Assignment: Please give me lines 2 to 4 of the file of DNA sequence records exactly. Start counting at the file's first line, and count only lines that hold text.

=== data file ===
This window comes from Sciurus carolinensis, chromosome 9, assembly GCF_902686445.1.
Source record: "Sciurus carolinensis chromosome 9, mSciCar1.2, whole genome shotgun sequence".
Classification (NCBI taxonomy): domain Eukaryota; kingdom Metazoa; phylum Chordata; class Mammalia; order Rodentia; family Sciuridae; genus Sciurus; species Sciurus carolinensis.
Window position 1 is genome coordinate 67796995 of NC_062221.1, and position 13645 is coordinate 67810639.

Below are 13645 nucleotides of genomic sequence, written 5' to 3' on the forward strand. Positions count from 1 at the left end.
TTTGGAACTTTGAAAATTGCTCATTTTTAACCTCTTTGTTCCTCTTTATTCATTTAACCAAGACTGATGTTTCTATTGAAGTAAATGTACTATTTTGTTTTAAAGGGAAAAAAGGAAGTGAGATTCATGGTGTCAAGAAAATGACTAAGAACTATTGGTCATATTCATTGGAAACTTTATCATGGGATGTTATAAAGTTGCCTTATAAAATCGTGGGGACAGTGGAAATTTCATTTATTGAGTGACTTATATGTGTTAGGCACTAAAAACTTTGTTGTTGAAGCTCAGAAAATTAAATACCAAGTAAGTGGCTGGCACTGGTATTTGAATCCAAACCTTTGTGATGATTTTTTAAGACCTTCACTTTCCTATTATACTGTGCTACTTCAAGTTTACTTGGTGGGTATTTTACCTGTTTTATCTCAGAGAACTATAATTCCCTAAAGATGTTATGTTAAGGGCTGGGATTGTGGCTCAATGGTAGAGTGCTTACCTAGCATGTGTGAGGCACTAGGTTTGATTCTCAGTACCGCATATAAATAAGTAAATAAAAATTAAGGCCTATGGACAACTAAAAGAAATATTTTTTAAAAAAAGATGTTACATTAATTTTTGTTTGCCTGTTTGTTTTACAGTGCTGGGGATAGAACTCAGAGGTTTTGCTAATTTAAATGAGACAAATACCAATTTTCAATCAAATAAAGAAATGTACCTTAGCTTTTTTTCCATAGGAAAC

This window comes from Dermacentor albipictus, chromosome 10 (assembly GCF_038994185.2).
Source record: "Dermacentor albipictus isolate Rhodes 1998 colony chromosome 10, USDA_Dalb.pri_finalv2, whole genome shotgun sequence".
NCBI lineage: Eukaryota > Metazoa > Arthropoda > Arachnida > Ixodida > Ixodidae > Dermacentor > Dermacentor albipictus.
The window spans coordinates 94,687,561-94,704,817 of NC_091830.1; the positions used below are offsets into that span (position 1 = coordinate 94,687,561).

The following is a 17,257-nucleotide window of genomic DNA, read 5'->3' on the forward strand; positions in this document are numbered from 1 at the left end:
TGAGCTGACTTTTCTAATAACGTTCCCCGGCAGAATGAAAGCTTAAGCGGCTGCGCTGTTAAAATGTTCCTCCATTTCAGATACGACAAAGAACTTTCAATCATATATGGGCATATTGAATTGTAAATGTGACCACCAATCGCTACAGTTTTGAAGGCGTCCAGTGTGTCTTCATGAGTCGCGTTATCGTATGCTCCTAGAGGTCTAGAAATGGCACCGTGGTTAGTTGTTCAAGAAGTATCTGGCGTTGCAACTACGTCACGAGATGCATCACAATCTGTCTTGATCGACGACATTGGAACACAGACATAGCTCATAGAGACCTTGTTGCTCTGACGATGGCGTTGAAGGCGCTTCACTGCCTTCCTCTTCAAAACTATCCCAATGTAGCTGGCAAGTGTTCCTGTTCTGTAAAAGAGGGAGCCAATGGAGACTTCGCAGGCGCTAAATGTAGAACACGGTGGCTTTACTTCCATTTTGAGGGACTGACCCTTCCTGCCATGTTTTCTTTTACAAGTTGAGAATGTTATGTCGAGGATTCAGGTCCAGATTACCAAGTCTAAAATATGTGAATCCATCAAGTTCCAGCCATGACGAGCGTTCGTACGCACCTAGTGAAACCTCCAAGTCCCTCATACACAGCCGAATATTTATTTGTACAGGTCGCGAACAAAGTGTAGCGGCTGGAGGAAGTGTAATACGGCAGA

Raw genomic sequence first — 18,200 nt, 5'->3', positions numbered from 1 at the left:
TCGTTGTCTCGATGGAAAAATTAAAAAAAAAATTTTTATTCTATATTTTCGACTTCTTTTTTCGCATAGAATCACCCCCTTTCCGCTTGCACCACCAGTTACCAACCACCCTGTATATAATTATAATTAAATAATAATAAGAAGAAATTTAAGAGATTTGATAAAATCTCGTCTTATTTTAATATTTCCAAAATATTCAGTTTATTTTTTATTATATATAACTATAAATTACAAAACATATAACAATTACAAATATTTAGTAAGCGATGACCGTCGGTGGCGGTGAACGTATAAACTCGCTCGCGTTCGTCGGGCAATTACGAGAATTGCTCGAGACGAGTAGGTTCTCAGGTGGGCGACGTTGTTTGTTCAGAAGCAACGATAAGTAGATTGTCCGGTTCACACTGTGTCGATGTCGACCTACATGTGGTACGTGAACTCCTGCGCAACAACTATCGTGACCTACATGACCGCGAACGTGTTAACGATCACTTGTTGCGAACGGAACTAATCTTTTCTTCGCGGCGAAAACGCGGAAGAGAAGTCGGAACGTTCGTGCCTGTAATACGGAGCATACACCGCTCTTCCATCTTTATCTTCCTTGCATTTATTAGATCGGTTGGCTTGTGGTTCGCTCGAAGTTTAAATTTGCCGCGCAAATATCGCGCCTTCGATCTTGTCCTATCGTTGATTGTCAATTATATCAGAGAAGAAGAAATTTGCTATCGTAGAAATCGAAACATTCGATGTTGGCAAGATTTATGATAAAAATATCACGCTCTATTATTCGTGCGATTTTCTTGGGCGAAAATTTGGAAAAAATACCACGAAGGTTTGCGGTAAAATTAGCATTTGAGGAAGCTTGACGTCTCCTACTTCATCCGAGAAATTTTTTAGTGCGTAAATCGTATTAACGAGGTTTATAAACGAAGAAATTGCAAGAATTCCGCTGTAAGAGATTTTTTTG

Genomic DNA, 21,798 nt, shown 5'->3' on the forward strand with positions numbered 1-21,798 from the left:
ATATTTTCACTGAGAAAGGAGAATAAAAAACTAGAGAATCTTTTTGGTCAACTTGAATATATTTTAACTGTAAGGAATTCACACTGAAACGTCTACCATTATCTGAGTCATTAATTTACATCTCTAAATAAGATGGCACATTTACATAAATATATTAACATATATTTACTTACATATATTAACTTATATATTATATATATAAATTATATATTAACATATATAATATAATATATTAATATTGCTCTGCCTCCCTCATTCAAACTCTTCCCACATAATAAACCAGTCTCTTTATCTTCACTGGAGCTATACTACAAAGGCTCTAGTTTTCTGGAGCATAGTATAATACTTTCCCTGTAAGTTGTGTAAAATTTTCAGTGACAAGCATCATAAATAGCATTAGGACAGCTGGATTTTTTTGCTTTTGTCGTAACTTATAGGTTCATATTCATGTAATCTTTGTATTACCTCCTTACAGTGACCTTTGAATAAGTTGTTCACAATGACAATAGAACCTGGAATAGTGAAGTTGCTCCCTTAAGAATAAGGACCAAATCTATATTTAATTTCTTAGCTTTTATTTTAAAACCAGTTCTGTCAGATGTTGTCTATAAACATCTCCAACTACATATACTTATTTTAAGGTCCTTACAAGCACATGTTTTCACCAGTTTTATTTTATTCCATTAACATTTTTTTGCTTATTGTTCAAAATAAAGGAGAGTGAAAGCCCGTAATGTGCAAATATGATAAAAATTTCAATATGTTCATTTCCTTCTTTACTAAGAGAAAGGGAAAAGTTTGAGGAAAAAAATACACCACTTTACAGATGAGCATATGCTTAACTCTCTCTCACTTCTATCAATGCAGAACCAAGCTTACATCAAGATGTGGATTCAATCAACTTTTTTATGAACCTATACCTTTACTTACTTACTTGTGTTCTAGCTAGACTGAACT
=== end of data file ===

Source record: "Sciurus carolinensis chromosome 9, mSciCar1.2, whole genome shotgun sequence".
Classification (NCBI taxonomy): domain Eukaryota; kingdom Metazoa; phylum Chordata; class Mammalia; order Rodentia; family Sciuridae; genus Sciurus; species Sciurus carolinensis.
Window position 1 is genome coordinate 67796995 of NC_062221.1, and position 13645 is coordinate 67810639.